A group of friends gathered in Roman Weiser's Newhall garage one September day in 2005.
They had with them crushed grapes from Paso Robles, compressed in an oak barrel. They added yeast. And then they waited, periodically monitoring the barrel's contents, straining it of pulp and sediment.
A year later, the friends — most of them amateur vintners — had produced a barrel of wine.
"Our hopes were not really to create outstanding wine," said Weiser, 51, a graphic designer in the advertising industry. "We were just hoping to produce something that was drinkable."
But the Syrah they produced was a hit with their friends and families, and that wine — called Mantis after a praying mantis that flew into the garage where the barrel was stored — launched a trend that is turning this suburban outpost into wine country.
So far, wine production in Santa Clarita is largely noncommercial, carried out by hobbyists who host winemaking parties and showcase their wines at regional viniculture events, sometimes winning awards for their creations. As amateur winemakers, they cannot sell their product, and, unlike the Sierra Pelona Valley just to the north, the Santa Clarita Valley cannot boast a special federal designation as a wine grape growing region.
But about a dozen vineyards have been started in backyards in the area, with such names as Whistling Vineyard, Compa, Bobcat and One Vine Four Branches. Santa Clarita now boasts some 30 winemakers, most of whom belong to the Santa Clarita Vintners and Growers Assn., an informal group launched in 2007. Backyard vintners here produce an average of 30 to 60 gallons of wine each, association members say. For the last five years, a local fundraising event, Sunset in the Vineyard, enables growers to showcase their beverages while helping a cause.
The rising profile of Santa Clarita wine is evident in scattered commercial efforts, including a new wine-crushing facility that opened in part to serve the local market. And despite the subdivisions that dominate the valley, dry hot days and cool evenings make it conducive to growing grapes, local wine enthusiasts say.
"Mantis unleashed the winemaking movement in our part of Santa Clarita," said Weiser, who established Whistling Vineyard on a slope at the back of his property. The 150 plants he cultivates are enough to produce 30 to 35 gallons of wine. His all-natural Syrah and Grenache are made the old-fashioned way. The grapes are stomped by foot and the wine is named for whoever is doing the stomping, Weiser said. Among them are "Jon's Crush" and "Ben's Crush," named for his sons.
"Right now, I'm focusing on producing the best wine possible," said Weiser, who shares the final product with family and friends and donates some to fundraising events.
Fellow vintner Chris Carpenter got his taste for making wine from a kit he bought in 2005. By 2007 he had planted his vineyard, Compa, with about 250 plants on the slope of the Newhall property he co-owns with his brother Tim. The Carpenters, who also work with Weiser, produce about 125 gallons of wine a year, including Merlot red and Roussanne white.
"Nobody is using the kit anymore, that's for sure," Carpenter said.
Steve Lemley and his business partner Nate Hasper, who own the local Pulchella Winery and its tasting room in Old Town Newhall, noticed the jump in interest in local viniculture and decided to capitalize on it. In September they opened the Santa Clarita Valley's first certified wine crush facility to serve commercial vineyard owners, winemakers, distributors and restaurateurs. The company specializes in what it calls "limited-production, ultra premium" red winemaking and offers full-service grape crushing, bin fermentation, barrel storage, bottling and on-site laboratory analysis.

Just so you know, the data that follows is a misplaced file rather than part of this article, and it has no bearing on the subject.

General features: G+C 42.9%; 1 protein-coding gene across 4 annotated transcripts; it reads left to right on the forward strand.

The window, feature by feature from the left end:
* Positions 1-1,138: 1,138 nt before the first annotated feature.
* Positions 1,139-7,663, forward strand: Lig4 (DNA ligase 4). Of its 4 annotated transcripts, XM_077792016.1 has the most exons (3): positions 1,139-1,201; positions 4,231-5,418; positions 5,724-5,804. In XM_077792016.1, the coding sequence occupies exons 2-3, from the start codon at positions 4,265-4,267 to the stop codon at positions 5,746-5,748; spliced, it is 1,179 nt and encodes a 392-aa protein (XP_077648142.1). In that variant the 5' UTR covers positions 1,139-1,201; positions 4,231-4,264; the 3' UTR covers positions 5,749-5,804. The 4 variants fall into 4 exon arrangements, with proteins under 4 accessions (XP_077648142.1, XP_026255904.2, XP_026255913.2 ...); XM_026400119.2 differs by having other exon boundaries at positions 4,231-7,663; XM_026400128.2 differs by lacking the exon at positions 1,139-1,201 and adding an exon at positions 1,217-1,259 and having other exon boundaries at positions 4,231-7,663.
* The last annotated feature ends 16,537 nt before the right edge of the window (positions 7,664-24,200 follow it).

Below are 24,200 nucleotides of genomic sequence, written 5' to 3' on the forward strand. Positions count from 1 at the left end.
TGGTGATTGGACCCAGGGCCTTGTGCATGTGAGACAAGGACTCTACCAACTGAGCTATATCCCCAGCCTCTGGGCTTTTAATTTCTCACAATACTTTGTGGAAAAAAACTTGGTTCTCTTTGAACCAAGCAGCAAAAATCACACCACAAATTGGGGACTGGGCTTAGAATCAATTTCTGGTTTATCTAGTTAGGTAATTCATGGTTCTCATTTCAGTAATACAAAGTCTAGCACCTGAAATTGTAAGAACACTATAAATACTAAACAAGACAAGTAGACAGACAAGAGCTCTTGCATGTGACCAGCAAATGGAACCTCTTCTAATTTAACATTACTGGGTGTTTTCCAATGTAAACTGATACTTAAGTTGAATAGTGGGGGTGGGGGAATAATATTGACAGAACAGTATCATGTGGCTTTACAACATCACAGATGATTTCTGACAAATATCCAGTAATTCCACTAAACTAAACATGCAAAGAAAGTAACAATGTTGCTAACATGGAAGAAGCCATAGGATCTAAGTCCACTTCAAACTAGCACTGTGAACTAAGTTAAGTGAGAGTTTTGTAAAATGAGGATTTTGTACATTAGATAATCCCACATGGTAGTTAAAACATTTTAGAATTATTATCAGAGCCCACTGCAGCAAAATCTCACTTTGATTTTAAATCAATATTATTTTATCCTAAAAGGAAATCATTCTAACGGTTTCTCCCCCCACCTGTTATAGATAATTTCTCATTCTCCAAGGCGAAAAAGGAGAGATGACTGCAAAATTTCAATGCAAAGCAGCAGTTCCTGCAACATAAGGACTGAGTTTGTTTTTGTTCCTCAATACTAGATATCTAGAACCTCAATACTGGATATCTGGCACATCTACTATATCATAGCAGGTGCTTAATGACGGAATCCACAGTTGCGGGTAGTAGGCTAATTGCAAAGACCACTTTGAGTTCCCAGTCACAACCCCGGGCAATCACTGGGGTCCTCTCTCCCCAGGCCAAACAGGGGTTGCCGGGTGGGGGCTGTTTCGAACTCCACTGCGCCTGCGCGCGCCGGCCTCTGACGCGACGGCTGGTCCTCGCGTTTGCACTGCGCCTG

"The Santa Clarita Valley is the gateway to wine country," said Lemley, who was among the friends who gathered in Weiser's garage that day in September 2005. Just north of Santa Clarita are the commercial wineries Agua Dulce, founded in 1999, and Reyes Winery, established in 2004, which is scheduled to host the first Sierra Pelona Valley Wine Festival on Jan. 26.
Eve Bushman, a local writer who has a blog called Eve's Wine 101, said that many Santa Clarita residents are wine enthusiasts and that the area's upscale demographics make it fertile ground for a growing local wine culture. The city already is home to at least five wine bars.
Lemley said his business, called SCV Custom Crush Services, fills a void because local winegrowers otherwise must travel to Ventura or Santa Barbara counties. He hopes his new business will spur more of Santa Clarita's small-scale wine growers to go commercial.
"People are intimidated by commercial winemaking," Lemley said. "We're hoping that we'll be able to help some people … to mentor them through the process in a no-stress home environment and take some of the intimidation factor out of it."
Carpenter said the new wine crush would be "invaluable to guys like me as we start making more wine and our inventory and our capacity to make wine expands."
At SCV Custom Crush's small temperature-controlled warehouse, tucked in a business park just off the Golden State Freeway at Magic Mountain Parkway, grapes are loaded into 1,000-pound bins. A minimum of one ton of fruit, equal to two barrels of wine, is required to start. Grapes are crushed by hand, allowed to ferment for up to four weeks, transferred into a press to extract juice and stored in barrels to undergo the full aging process.
Lemley, 37, a film industry worker whose interest in winemaking was sparked 13 years ago when he wife bought him a $100 kit, said his goal is to produce small lots of high-quality limited-production boutique wines, much like the so-called garagistes, or specialty garage winemakers, of France's Bordeaux region.
"There is a garagiste movement in Santa Clarita right now," Lemley said.